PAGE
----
Foreign Corrupt Practices Act enforcement often seems more robust than it actually is because, in the relatively rare instances in which there is an individual prosecution in connection with a corporate action, the individual action often (but not always) occurs long before or long after the corporate action. Many FCPA Inc. participants, who have a vested interest in portraying more not less FCPA enforcement, count these occurrences as multiple enforcement actions when in reality they are the same core enforcement action. (This article highlights this dynamic as well as other dubious and haphazard FCPA Inc. counting methods).
Reflective of the above dynamic, as highlighted in prior posts here and here in January 2017 the DOJ and SEC announced a $30.5 million enforcement action against Sociedad Quimica y Minera de Chile S.A. (SQM), a chemical and mining company based in Chile, in relation to its interactions with Chilean officials. The bulk of the enforcement action involved use of the CEO’s “discretionary fund to direct payments to Chilean politicians, political candidates, and individuals connected to them “many of which violated Chilean tax law and/or campaign finance limits” and falsely recording such payments in SQM’s books and records.
Yesterday, the SEC announced – based on the same core conduct alleged in the corporate action from approximately 1.75 years ago – that SQM’s then CEO Patricio Contesse Gonazlez (pictured – a Chilean citizen and resident who was CEO from 1990 to March 2015) resolved an enforcement action. Without admitting or denying the SEC’s findings, Gonzalez agreed to pay a $125,000 civil penalty.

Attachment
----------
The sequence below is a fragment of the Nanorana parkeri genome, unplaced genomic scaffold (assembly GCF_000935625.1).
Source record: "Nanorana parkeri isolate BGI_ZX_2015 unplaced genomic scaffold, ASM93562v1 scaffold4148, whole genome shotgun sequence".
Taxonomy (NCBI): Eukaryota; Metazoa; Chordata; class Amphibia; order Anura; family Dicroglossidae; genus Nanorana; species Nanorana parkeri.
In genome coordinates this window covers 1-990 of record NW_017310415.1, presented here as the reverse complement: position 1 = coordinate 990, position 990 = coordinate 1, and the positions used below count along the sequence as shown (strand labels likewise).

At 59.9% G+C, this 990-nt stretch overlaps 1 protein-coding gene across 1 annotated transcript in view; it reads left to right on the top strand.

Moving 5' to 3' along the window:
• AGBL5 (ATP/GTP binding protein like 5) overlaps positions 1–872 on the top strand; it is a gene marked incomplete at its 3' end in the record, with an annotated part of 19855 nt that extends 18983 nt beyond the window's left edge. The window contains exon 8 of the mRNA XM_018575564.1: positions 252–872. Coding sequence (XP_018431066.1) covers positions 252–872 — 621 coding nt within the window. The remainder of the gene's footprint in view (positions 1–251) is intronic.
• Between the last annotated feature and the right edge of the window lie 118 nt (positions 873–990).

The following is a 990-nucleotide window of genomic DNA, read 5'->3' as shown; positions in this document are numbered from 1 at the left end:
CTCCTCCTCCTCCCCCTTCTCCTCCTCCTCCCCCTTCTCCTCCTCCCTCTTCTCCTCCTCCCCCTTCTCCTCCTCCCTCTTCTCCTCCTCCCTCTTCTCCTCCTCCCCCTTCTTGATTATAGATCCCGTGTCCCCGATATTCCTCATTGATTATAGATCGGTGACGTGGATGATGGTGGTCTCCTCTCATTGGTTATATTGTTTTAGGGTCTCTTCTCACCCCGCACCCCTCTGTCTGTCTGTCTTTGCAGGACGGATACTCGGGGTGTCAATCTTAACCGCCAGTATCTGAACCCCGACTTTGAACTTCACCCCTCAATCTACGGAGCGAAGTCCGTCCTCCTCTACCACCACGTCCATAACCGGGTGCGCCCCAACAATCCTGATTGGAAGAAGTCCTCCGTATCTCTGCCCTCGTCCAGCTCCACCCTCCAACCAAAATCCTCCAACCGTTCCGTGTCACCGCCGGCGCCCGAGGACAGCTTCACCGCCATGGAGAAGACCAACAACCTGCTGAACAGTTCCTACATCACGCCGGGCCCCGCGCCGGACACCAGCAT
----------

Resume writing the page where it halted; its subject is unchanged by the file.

This administrative order states in summary fashion:
“This matter concerns Respondent’s role in causing his employer, Sociedad Química y Minera de Chile, S.A. (“SQM”), to violate the books and records and internal accounting control provisions of the Foreign Corrupt Practices Act (“FCPA”), and his circumvention of internal accounting controls, falsification of SQM’s books and records, and misleading of SQM’s accountants. While acting as SQM’s CEO, Respondent caused SQM to make approximately US $14.75 million in improper payments to Chilean politicians, political candidates, and individuals and entities connected to them (collectively, “politically exposed persons” or “PEPs”). These improper payments were made over the course of seven years, from 2008 to 2015. Respondent directed and authorized these improper payments to PEPs, based on contracts, invoices, and other false documents. Most of the improper payments involved falsified documents submitted to SQM on behalf of third-party vendors associated with PEPs who posed as legitimate vendors to SQM (“third-party vendors”). Those payments were not supported by documentation that services were actually provided to SQM.